While Daniel Pollera has had his work on our cover multiple times over the years, we can see that this week’s image is different. It’s a still life of bottles, which were found in an old graveyard, and shells.
The work “Bottles and Shells” is a departure from Pollera’s signature porches and chairs from historic homes. Although water still plays a big part in Pollera’s pieces, the present cover uses light and dark contrasts for dramatic effect, establishing an edgy and somber mood not usually seen in the artist’s other works. Besides the lighting contrast, there’s also contradiction in the objects’ isolation against the sky versus the sense of serenity that the items convey.
How would you describe the cover?
Mysterious, too. This is quite different from most of your past images, where there’s sunlight and an upbeat ambience. What other subjects have you recently applied this new mood to?
Salt marshes, which are lighted up with a dark sky. Both sunny and moody.
What’s your latest project?
Bay Houses on the South Shore going east, which are on the salt marshes. Sandy destroyed 18–20 of the houses, and there are only 10 left. They are historic state landmarks. I am involved in one particular structure built in 1910, the Muller Bay House. The ones destroyed by Sandy can be rebuilt within two years.
What were these places used for?
Storing liquor, especially during Prohibition. There was supposed to be a speakeasy in one building, too. Fisherman also used to store their nets and equipment there.
If a Bay House was blown off its perch during Sandy but was intact, how did people get it back to its location?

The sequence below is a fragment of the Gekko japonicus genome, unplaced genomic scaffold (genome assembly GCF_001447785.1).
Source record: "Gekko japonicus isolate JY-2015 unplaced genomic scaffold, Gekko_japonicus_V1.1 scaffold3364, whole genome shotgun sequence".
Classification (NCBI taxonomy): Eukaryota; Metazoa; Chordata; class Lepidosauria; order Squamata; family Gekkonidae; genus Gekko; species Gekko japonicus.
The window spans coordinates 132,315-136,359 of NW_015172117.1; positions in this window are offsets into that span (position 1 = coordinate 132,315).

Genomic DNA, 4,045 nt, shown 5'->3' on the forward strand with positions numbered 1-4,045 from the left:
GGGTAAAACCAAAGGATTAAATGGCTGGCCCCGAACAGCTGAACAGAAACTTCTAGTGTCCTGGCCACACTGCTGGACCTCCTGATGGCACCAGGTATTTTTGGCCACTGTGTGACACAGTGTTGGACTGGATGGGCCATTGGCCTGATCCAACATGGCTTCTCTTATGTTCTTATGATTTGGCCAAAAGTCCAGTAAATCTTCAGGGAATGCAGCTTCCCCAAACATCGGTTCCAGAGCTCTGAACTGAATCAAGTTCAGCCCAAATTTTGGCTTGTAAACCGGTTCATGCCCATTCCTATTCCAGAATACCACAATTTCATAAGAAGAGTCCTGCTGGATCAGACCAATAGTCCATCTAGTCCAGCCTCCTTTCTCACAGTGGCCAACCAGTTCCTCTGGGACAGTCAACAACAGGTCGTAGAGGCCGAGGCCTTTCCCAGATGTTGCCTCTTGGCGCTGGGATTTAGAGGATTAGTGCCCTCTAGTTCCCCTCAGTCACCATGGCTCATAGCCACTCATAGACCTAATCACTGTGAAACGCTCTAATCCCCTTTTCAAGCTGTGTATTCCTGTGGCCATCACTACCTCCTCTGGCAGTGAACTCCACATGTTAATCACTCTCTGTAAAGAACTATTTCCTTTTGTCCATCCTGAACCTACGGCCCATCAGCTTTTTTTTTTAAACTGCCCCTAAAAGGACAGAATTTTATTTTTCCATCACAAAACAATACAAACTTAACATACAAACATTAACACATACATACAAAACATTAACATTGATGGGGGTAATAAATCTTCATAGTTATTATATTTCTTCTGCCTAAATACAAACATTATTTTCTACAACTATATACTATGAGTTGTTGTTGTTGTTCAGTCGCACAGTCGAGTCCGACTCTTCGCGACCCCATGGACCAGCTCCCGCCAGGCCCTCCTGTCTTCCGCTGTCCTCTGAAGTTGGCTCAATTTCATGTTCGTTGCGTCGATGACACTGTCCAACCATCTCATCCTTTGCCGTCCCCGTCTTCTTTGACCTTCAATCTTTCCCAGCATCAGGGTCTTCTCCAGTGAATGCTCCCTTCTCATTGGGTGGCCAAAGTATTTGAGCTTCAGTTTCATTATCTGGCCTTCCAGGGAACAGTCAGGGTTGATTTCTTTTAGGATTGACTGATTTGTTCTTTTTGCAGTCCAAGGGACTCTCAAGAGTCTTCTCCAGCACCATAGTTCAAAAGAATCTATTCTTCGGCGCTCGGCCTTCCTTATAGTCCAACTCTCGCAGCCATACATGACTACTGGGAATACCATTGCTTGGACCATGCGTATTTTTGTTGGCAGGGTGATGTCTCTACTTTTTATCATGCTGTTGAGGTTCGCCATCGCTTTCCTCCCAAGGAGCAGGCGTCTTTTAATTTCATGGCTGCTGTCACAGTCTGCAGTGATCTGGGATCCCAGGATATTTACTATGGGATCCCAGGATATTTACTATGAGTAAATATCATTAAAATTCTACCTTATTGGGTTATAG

They would pick the house up with a crane and set it on its old perch. An American flag was put on the Muller House as if to say, “We’re back.” I did a painting of it and called the work “After the Storm.”
What’s been your experience with the Bay Houses, other than painting them?
I would take my boat out to see them. Some were built during the 1870s, up to the 1950s.You felt you had gone back in time. When looking from the inside to the outside, you got a 360 degree view of the open marshes.
The water means a lot to you and is a recurring image in your work. Has the idea of going out on the water changed for you over the years?
I used to go out to fish, sometimes 100 miles out. When I was younger, we’d go out at 2 a.m. to get to a place where we could fish for tuna at dawn. I wouldn’t do that now. You can’t see anything at night. It’s very scary. If I got stuck I could get back. I was knowledgeable about navigation. I go out on the bay nowadays. I love the water. Water is stimulating and so soothing.
Other recurring images in your work are historic houses. A sense of history is important, obviously. What meaning does a home have for you?
A home is like a worn old shoe. I feel comfortable and secure. I feel most comfortable in my studio. Working on paintings gives me back a reward. It keeps me grounded.
Daniel Pollera will be in a group show Landscapes from the Permanent Collection on view from October 26 – January 5, 2014 at Guild Hall in East Hampton (158 Main Street), 631-324-0806. His work can also be seen at Chrysalis Gallery in Southampton (2 Main Street), 631-287-1883.